Development of Social Responsibility Practices and Corporate Social Capital in Companies


Recognising the importance of social responsibility to their stakeholders, a vast majority of companies now focus on and practice corporate social responsibility (CSR). Companies employ different CSR-generated policies, practices, initiatives, programmes, and projects based on their business vision, mission and strategies. The development of CSR methods can be based on general social responsibility practices, international standards such as SA8000, ISO 50001, ISO 14001 and ISO 26000, and United Nations’ Sustainable Development Goals (2015), among others.


Companies can select their CSR methods in accordance with their business strength, financial budget, internal and external resources, stakeholders’ needs and expectations, respect for rule of law, service targets and social requirements. Incorporating the concept of Corporate Social Capital (CSC) while developing CSR practices has the advantage of fostering long-lasting impact through the self-sustaining activities of a relationship network bound by shared values.


Figure 2 illustrates the seven core subjects of CSR as defined in ISO26000 and Figure 3 lists their respective practices. The details are tabulated in Annex B. Of the seven subjects, Organisational Governance (OG) is the most important for integrating CSR and CSC throughout an organisation and its relationships since OG is the framework for decision making. Another key subject is Community Involvement and Development (CID) because it encompasses an organisation’s support for and engagement with the community, which directly contribute to Social Capital development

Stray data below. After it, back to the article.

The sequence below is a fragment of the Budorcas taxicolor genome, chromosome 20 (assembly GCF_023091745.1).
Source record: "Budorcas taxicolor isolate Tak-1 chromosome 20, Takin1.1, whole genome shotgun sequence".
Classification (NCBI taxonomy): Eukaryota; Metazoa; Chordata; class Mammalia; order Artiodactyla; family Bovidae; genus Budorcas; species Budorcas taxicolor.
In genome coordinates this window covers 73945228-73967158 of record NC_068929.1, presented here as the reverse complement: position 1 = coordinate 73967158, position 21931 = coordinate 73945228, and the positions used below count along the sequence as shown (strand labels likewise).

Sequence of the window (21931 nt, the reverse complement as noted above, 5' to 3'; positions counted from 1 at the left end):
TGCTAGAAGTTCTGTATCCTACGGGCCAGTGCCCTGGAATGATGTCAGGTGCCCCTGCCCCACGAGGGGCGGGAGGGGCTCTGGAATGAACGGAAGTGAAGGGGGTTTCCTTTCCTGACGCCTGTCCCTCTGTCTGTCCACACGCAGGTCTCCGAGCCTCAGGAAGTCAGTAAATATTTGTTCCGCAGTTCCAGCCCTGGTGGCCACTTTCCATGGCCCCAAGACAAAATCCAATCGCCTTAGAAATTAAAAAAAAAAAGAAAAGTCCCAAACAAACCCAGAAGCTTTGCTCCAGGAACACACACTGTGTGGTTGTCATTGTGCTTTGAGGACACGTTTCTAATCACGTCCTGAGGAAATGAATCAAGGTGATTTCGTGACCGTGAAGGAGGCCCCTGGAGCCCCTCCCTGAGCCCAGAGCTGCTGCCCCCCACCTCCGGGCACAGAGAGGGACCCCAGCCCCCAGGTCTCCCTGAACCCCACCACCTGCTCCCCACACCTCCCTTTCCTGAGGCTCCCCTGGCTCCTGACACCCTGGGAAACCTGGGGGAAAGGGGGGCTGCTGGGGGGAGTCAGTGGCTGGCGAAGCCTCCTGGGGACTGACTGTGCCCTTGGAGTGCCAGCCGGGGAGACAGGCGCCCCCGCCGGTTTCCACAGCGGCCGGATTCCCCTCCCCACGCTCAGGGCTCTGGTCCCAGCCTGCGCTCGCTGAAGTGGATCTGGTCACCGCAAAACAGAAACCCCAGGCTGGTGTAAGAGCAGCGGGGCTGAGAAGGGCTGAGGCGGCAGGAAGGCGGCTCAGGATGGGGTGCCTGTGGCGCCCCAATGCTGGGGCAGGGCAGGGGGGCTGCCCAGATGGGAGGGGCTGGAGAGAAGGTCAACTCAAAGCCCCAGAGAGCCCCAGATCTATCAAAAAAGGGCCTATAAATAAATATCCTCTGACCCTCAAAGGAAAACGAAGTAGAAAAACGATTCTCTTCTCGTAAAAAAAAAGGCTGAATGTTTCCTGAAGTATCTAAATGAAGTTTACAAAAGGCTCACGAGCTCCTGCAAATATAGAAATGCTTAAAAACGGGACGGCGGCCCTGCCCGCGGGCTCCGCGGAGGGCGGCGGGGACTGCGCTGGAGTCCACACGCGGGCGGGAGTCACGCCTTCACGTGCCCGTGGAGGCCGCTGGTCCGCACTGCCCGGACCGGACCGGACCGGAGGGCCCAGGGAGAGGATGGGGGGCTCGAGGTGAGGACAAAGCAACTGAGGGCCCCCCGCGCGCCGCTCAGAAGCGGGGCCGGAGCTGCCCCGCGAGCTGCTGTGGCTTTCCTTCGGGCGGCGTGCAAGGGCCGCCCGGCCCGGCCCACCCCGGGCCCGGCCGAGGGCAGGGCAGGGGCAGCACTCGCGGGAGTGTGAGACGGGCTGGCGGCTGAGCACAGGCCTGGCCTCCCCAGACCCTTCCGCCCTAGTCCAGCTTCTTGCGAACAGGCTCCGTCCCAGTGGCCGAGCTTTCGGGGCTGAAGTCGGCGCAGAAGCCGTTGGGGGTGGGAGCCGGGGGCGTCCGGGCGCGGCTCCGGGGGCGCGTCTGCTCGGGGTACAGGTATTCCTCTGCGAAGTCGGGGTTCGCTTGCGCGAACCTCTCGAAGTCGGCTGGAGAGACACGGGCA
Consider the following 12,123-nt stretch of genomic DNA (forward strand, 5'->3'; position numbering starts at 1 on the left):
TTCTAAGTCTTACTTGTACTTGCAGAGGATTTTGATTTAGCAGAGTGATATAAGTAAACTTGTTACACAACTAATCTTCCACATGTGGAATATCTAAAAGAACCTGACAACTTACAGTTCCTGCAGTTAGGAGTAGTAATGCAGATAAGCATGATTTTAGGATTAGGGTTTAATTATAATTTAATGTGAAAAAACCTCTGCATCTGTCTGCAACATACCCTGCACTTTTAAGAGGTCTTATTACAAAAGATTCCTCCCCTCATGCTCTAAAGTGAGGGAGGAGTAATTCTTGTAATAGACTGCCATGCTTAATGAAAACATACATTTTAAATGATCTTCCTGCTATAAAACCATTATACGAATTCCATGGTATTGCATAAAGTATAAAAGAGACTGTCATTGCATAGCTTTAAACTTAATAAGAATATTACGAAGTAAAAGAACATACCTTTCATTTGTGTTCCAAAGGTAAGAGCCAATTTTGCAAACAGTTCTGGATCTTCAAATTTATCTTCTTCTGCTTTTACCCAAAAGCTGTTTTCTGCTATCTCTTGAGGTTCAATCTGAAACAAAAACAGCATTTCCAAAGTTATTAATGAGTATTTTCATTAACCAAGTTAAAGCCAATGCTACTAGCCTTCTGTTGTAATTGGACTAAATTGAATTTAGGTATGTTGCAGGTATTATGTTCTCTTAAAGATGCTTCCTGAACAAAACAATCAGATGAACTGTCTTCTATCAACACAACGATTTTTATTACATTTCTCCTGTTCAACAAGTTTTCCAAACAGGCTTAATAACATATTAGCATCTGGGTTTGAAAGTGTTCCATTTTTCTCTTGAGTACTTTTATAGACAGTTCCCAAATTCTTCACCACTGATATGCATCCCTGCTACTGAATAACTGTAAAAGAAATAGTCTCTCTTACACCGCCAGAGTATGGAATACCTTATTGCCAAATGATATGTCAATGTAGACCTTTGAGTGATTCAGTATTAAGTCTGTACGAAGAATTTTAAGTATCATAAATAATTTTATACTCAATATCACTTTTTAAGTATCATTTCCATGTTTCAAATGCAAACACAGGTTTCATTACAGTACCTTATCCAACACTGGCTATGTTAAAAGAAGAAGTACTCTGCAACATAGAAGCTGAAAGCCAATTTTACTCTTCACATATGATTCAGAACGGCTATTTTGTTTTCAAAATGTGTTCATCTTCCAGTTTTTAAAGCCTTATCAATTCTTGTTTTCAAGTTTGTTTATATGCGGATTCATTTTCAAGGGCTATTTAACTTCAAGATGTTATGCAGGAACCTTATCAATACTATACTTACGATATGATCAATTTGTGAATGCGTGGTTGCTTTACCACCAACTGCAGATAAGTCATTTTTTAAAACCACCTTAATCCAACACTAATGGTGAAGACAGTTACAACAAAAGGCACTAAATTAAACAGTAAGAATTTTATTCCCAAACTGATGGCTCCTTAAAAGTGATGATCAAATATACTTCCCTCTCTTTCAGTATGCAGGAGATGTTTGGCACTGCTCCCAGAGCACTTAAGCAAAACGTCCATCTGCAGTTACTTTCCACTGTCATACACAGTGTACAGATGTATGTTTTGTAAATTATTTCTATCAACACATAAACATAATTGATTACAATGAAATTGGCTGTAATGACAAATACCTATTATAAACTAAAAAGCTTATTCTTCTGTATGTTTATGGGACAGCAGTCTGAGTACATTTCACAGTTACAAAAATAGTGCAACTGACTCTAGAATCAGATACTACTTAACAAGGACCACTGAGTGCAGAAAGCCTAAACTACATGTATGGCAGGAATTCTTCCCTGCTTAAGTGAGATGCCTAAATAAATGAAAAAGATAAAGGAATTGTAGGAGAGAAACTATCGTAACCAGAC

Figure 2. Social Responsibility: seven core subjects. Adapted from ISO 26000.

CSC can improve the quality of CSR implementation. By performing CSR, companies can build and enhance CSC. For instance, companies implementing good organisational governance and labour practices (two of the CSR subjects) can facilitate stable employment relationships and encourage organisational reciprocity norms, which are indications of strong CSC. In companies strong in CSC, relationships between employer and employee and among employees are characterised by trust and mutual commitment that make collaborative and collective action (such as engagement in community involvement and development) more efficient (Leana & van Buren, 1999). Figure 4 illustrates the reciprocal relationship between CSR and CSC. Companies may employ different strategies to build and enhance their CSC. These CSC strategies include CSR policies formulation, stakeholder engagement, stakeholders’ needs identification, regular contact with relevant value chains, cross-sectoral collaboration, development of collaborative relationships, shared value creation, two-way communication, provision of professional information, employee relationship management, development of cross-sectoral/cross-organisational networks, establishment of sustainable partnerships, participation in collective activities, exchange of resources, provision of caring messages, role transformation and long-term commitment.


Figure 3. Seven Social Responsibility core subjects and their practices (please refer to Annex B for details) (HKQAA, 2019)




Figure 4. Relationship between Corporate Social Responsibility and Corporate Social Capital

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